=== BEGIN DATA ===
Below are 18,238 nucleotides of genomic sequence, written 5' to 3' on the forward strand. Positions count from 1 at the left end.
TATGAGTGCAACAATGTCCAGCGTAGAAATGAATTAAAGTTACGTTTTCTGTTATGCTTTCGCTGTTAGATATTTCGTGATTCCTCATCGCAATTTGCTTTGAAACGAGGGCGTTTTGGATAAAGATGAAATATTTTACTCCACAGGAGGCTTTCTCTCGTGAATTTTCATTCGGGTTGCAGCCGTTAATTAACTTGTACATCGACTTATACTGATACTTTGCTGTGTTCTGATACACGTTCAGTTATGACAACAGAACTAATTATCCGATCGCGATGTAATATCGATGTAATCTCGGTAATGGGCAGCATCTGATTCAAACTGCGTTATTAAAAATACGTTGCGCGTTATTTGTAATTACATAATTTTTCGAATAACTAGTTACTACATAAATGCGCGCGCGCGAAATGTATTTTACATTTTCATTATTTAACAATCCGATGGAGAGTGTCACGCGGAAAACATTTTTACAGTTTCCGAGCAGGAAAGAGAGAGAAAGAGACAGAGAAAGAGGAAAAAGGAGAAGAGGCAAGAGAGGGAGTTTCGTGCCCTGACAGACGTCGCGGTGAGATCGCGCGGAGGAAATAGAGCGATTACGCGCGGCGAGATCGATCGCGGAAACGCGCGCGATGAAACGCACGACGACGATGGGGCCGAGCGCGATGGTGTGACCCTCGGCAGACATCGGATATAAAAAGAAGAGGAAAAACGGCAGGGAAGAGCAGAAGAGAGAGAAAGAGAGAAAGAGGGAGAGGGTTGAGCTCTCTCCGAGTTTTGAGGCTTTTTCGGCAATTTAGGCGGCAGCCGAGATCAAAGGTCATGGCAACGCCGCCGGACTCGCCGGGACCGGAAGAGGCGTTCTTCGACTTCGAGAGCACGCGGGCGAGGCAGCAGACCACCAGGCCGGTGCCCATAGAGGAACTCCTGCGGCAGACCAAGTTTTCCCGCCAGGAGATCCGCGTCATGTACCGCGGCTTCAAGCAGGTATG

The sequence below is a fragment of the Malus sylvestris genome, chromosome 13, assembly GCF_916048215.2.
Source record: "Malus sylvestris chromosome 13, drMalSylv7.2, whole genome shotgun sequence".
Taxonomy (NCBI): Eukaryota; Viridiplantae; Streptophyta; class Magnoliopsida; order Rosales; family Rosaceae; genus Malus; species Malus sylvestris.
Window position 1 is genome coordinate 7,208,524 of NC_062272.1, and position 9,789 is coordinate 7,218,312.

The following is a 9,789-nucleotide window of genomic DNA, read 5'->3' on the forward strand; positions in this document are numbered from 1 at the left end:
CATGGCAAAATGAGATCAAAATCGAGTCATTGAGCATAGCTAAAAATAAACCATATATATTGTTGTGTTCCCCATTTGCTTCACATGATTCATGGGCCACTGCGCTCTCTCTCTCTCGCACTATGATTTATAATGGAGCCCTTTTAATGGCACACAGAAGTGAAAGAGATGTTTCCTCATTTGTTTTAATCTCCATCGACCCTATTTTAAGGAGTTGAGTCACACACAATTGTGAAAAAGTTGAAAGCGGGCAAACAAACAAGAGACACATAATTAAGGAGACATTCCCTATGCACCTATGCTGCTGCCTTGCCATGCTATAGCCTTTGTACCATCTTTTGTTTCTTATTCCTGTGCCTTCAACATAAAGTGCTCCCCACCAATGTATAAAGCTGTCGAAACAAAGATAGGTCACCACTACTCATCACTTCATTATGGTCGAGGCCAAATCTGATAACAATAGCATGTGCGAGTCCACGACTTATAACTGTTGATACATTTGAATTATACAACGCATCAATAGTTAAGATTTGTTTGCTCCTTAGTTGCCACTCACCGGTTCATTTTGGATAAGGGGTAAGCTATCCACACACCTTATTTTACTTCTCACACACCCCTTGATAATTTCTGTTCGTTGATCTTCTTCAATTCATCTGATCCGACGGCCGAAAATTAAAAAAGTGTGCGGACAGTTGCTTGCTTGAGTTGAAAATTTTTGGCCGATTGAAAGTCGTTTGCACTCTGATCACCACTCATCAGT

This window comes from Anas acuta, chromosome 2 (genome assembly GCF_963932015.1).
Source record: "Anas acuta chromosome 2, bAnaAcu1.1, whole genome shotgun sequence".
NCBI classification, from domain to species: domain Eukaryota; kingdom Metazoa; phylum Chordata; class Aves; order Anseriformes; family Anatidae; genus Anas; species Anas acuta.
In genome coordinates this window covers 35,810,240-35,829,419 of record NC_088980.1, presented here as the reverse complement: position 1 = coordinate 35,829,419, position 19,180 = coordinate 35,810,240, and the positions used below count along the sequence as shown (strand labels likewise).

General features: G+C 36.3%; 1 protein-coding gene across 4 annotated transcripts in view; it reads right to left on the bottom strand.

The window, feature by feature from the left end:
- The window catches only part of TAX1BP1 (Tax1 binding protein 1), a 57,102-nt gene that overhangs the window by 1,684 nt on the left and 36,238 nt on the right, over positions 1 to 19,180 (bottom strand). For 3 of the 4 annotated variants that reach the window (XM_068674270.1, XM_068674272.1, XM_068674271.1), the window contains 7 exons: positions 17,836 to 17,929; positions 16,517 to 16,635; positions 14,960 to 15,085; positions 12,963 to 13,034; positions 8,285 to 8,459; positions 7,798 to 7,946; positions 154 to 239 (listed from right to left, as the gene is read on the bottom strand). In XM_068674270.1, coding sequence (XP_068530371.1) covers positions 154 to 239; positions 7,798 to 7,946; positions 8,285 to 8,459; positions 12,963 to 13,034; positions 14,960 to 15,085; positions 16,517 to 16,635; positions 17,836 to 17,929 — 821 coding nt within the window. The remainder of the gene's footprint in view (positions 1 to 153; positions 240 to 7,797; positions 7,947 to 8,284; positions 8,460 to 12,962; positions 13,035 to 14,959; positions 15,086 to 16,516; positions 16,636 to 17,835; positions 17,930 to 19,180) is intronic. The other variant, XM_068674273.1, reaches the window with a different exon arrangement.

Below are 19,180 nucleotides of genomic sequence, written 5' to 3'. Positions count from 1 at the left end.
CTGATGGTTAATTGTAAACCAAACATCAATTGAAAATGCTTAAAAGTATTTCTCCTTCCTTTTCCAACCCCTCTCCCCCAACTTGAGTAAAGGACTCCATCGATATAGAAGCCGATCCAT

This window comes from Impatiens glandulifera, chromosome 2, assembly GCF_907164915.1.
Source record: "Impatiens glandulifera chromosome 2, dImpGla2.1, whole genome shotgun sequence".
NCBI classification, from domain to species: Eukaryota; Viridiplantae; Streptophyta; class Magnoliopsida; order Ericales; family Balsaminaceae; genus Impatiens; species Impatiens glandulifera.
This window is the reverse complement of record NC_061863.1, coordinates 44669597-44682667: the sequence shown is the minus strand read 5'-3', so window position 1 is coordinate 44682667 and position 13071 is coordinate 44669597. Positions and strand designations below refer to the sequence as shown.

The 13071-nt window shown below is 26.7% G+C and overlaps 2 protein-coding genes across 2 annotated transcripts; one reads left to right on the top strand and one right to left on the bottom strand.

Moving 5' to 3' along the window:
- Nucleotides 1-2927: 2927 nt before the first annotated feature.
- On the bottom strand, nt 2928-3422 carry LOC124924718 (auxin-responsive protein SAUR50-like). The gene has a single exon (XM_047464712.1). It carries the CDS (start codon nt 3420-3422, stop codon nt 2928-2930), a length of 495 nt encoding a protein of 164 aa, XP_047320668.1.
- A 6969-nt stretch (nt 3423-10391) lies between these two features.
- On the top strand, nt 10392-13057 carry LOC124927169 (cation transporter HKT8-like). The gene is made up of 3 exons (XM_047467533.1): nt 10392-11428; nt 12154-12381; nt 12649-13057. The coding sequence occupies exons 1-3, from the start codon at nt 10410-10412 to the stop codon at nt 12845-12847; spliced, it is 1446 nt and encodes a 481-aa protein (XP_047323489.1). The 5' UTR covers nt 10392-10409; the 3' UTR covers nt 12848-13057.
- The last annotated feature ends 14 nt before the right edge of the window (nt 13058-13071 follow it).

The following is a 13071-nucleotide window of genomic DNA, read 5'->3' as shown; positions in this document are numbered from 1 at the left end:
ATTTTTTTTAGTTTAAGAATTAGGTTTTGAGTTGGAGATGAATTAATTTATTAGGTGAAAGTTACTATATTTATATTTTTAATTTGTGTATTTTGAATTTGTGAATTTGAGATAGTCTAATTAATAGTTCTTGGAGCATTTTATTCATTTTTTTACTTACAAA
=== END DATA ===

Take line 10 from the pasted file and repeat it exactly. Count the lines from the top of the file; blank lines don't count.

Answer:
Source record: "Anas acuta chromosome 2, bAnaAcu1.1, whole genome shotgun sequence".